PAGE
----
If the moving party meets its initial responsibility, the burden then shifts to the opposing party to establish that a genuine issue as to any material fact actually does exist. See Matsushita Elec. Indus. Co. v. Zenith Radio Corp., 475 U.S. 574, 586 (1986). In attempting to establish the existence of this factual dispute, the opposing party may not rely upon the allegations or denials of its pleadings but is required to tender evidence of specific facts in the form of affidavits or admissible discovery material in support of its contention that the dispute exists. See Fed. R. Civ. P. 56(c)(1); Matsushita, 475 U.S. at 586 n.11; Orr v. Bank of America, NT & SA, 285 F.3d 764, 773 (9th Cir. 2002) ("A trial court can only consider admissible evidence in ruling on a motion for summary judgment."). The opposing party must demonstrate that the fact in contention is material, i.e., a fact that might affect the outcome of the suit under the governing law, see Anderson v. Liberty Lobby, Inc., 477 U.S. 242, 248 (1986); T.W. Elec. Serv., Inc. v. Pac. Elec. Contractors Ass'n, 809 F.2d 626, 630 (9th Cir. 1987), and that the dispute is genuine, i.e., the evidence is such that a reasonable jury could return a verdict for the non-moving party. See Anderson, 477 U.S. at 250; Wool v. Tandem Computs., Inc., 818 F.2d 1433, 1436 (9th Cir. 1987).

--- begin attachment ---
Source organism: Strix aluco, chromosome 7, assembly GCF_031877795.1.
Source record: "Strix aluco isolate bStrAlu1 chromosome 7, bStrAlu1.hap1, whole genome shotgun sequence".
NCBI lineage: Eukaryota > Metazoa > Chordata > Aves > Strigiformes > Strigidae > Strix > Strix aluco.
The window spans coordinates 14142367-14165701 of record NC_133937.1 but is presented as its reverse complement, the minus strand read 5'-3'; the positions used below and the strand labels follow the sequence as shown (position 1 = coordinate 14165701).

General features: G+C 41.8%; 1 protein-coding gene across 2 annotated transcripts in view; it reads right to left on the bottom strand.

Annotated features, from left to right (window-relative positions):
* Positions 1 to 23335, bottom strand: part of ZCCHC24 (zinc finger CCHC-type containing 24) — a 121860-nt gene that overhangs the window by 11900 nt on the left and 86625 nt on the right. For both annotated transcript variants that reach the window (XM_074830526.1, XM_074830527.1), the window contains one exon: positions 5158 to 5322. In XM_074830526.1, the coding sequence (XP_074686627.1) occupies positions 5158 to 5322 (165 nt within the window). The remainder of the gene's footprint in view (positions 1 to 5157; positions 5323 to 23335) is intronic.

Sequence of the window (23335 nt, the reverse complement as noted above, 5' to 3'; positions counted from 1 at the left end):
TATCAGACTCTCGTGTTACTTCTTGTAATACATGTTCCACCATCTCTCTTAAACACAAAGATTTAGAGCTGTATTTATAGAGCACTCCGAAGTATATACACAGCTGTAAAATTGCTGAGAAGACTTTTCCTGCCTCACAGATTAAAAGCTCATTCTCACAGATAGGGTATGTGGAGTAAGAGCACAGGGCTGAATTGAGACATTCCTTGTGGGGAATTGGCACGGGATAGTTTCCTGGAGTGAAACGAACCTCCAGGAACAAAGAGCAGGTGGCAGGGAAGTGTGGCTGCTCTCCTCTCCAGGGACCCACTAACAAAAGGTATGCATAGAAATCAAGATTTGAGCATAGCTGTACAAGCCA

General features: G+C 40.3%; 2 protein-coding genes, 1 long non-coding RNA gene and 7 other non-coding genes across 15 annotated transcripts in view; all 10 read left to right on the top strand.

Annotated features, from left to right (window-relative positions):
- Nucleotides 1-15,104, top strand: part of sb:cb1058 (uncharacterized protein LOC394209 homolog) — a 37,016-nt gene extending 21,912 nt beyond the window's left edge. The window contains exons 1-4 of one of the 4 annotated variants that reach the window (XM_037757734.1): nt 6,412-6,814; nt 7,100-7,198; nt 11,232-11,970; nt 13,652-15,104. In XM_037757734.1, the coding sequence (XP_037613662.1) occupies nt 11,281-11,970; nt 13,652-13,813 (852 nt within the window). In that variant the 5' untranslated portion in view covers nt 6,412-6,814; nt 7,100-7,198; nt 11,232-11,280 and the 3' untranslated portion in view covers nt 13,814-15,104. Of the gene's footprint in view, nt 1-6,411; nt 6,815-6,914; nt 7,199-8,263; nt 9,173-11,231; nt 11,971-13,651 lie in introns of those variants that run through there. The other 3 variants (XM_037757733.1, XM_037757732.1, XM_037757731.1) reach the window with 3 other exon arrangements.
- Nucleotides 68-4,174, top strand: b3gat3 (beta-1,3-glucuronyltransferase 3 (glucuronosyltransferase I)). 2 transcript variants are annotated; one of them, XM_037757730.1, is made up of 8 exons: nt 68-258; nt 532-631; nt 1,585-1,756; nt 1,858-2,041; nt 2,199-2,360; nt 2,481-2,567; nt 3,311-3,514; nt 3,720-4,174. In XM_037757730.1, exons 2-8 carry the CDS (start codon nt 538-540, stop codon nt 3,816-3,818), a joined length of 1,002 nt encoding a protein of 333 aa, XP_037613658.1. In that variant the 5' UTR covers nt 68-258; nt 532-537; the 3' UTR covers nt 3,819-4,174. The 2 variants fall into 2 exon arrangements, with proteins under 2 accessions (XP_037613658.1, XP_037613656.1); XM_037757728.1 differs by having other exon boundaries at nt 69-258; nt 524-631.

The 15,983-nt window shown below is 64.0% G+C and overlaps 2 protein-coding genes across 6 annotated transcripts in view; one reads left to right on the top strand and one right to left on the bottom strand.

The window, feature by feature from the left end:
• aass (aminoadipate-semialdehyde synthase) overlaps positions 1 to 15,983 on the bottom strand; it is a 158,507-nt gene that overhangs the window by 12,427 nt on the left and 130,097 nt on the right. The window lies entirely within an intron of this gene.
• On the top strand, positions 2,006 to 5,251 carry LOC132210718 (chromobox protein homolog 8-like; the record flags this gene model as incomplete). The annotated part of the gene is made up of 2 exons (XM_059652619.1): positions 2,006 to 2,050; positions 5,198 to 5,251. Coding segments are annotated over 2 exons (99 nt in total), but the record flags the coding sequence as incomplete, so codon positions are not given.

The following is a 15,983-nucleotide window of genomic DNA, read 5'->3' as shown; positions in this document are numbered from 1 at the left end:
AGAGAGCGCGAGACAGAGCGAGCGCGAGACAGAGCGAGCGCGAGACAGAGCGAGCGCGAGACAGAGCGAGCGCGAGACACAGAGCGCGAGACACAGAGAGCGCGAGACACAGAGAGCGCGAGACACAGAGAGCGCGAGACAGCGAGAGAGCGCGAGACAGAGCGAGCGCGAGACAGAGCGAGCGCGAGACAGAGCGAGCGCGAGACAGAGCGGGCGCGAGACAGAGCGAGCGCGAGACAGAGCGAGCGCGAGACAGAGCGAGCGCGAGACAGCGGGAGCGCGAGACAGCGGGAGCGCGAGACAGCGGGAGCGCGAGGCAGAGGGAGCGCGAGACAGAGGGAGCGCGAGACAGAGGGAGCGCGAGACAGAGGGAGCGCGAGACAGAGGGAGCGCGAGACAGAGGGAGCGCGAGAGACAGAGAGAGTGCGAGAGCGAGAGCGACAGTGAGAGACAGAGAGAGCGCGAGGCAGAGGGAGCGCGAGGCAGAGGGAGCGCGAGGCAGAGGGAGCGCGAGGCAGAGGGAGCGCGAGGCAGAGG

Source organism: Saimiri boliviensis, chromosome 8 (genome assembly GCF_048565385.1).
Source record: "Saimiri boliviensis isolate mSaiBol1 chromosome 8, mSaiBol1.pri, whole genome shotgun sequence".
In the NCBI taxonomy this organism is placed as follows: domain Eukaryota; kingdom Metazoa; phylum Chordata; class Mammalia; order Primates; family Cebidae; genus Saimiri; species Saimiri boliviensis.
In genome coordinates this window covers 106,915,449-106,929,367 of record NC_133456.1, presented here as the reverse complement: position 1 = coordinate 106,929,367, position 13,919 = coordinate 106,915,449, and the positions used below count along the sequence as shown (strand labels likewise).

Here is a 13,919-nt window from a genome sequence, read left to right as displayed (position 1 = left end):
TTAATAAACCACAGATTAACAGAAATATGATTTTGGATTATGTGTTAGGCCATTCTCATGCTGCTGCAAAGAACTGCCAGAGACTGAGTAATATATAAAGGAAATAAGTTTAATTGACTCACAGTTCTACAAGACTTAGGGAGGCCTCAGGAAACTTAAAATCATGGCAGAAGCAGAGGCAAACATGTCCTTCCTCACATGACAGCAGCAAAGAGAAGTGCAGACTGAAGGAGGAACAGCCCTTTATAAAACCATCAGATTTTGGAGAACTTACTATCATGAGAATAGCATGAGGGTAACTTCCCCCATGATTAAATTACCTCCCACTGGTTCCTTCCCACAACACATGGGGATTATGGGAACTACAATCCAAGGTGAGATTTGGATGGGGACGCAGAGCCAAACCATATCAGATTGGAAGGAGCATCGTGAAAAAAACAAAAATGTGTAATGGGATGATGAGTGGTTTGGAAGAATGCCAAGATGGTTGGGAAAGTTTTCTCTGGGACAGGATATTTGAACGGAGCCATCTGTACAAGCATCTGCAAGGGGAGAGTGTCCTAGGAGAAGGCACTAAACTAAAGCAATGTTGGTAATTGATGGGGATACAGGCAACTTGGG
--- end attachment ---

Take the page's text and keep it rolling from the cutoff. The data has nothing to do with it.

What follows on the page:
In the endeavor to establish the existence of a factual dispute, the opposing party need not establish a material issue of fact conclusively in its favor. It is sufficient that "the claimed factual dispute be shown to require a jury or judge to resolve the parties' differing versions of the truth at trial." T.W. Elec. Serv., 809 F.2d at 631. Thus, the "purpose of summary judgment is to `pierce the pleadings and to assess the proof in order to see whether there is a genuine need for trial.'" Matsushita, 475 U.S. at 587 (citations omitted); see also Addisu v. Fred Meyer, Inc., 198 F.3d 1130, 1134 (9th Cir. 2000) ("A scintilla of evidence or evidence that is merely colorable or not significantly probative does not present a genuine issue of material fact" precluding summary judgment); Summers v. A. Teichert & Son, Inc., 127 F.3d 1150, 1152 (9th Cir. 1997) ("a mere scintilla of evidence will not be sufficient to defeat a properly supported motion for summary judgment; rather, the nonmoving party must introduce some significant probative evidence tending to support the complaint").